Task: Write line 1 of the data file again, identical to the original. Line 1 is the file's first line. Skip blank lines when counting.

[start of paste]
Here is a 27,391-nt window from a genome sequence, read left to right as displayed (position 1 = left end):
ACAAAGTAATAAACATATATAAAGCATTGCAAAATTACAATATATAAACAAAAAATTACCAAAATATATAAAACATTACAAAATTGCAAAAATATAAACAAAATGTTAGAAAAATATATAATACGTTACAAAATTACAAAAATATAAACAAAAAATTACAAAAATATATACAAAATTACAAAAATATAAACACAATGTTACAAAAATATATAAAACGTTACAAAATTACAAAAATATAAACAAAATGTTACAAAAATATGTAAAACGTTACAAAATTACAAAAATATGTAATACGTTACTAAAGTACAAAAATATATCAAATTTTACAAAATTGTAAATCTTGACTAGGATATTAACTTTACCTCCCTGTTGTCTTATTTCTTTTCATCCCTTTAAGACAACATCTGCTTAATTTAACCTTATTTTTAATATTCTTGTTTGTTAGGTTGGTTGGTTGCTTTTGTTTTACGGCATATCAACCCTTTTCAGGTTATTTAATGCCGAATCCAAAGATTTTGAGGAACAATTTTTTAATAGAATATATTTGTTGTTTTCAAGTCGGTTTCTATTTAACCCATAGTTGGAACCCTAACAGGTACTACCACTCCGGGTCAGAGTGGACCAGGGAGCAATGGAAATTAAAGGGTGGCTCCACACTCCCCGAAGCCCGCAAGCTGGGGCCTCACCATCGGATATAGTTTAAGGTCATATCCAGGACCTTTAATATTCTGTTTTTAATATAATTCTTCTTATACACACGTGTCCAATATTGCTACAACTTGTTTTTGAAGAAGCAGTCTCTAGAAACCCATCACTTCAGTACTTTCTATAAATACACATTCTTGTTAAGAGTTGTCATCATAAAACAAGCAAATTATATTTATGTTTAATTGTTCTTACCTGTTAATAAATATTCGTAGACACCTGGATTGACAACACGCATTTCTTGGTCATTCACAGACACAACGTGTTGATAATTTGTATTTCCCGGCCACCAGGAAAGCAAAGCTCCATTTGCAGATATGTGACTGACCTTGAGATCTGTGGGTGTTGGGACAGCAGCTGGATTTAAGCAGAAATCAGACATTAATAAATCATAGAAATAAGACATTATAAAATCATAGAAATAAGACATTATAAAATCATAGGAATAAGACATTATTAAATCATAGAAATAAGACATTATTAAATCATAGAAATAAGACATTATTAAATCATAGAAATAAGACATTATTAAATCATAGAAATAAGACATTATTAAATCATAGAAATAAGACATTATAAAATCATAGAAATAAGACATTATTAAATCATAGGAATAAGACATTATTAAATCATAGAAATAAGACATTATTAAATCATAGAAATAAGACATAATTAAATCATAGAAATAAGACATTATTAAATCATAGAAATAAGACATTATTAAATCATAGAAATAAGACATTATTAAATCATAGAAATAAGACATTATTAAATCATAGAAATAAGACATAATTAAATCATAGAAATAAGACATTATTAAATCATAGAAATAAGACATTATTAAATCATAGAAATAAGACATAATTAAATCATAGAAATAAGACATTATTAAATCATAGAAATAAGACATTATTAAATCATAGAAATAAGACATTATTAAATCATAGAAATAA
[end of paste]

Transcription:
Here is a 27,391-nt window from a genome sequence, read left to right as displayed (position 1 = left end):